Monday, December 7, 2009

It did rain today




We stayed at Barnby Dunn yesterday.  As you can see from the pic above taken at mid-day the weather was threatening a good soaking for us if we left.


The weather this morning was more settled.  It was all grey and cloudy but not about to rain I thought.





The canal at this part of the bend is about 65 feet wide and with the wind blowing this way the boat was turned  around quite rapidly and we head for Bramwith.





There is not a lot of room to spare over 60 foot at the top of the lock for mooring  to open up but it is rather nice to use the old style paddles again.  Tim closed up for us and is still next to the lock.





I opened up the Bramwith lift bridge and here the wind is blowing from the right which doesn't help.  The mooring on the other side is really short and Tim couldn't get on so I closed up.


On the way down I had the Walkman on and listened to various albums but liked the Christmasy Three Tenors CD.





Tims turn to open up and as I enter the lock it starts raining.  Within minutes it is belting down and luckily for us we have only a little way left to go.  As I leave the lock to close up the wind catches me and I couldnt get on the mooring so Tim does the business.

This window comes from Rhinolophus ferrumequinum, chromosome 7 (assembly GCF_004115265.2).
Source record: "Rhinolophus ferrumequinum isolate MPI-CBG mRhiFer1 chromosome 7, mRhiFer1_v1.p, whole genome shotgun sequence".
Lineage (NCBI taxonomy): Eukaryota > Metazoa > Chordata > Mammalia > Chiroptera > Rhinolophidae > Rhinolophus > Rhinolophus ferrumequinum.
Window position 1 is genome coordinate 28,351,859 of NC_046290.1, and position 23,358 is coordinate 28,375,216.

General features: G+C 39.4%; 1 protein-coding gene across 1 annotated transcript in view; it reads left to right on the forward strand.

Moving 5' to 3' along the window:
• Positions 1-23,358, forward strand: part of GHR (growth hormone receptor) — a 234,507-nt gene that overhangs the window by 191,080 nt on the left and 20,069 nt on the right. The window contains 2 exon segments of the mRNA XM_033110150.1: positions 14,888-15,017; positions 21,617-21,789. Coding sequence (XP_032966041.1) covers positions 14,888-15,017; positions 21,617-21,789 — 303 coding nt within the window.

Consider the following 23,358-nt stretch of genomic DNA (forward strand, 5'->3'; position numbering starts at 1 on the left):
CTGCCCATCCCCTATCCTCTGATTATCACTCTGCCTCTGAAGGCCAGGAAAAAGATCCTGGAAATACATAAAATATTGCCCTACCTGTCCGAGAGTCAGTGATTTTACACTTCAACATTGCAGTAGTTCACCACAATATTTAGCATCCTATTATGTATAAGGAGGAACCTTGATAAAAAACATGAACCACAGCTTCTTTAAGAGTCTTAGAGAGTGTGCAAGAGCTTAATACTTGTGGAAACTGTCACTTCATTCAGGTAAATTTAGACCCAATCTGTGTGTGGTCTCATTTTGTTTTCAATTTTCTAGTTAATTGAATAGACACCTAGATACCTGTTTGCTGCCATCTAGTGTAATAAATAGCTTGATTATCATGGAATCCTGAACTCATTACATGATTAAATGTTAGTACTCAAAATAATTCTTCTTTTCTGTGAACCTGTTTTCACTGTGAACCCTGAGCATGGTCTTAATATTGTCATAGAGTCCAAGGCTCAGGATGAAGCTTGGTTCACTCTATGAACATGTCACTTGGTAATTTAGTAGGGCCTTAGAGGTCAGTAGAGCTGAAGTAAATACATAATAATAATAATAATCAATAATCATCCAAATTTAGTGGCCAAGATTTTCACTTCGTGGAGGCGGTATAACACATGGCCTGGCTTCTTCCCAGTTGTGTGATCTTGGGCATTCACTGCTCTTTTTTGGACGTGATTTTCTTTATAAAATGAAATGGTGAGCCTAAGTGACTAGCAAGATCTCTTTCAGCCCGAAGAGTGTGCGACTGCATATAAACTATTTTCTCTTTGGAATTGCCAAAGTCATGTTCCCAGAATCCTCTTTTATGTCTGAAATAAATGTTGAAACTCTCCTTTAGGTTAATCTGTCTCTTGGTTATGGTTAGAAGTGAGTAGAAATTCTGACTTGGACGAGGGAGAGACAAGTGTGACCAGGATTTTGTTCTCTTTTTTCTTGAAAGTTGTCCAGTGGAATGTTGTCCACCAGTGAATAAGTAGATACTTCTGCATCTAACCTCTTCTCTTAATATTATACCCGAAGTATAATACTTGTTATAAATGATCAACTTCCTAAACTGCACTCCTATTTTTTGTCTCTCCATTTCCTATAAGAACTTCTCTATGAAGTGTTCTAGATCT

By the time I reach the mooring which is ten minutes away it is quite dark and about ready for headlights if it had been further.

Saturday, December 5, 2009

On the New Junction Canal




This morning from the bows. Blue skies with a light wind.





The entrance to the 5 1/2 mile straight is over a small aquaduct.  There used to be a guillotine at this end once upon a time


.


As you can see there is still plenty of water lying on the low land.





By the time we were leaving Sykeshouse Lock the clouds were coming in.  Some bits of blue still there though so fingers were crossed. Spotted Eric hiding behind the empty barge on the left.


A trouble free trip with me opening the first bridge.  Tim then closes up and overtakes to open the second where I close and retrieve my keys left in the last bridge for Tim to pick up.  





The other end of the junction has a pair of guillotines that are used for flood protection. These stand at either end of the aquaduct over the River  Don.  There is a mass of rubbish piled against the bridge on the upstream side. As I entered the aquaduct I spot a gravel carrier coming towards me.





I get over and well into the side but the amount of room that the Humber Princess  of Hull has to spare must be very little.





Made to measure by the look of it.


Changed our minds on the destination for tonight.  We were going to go into Bramwith but decided in the end to turn around at Barnby Dun for no particular reason but that we could.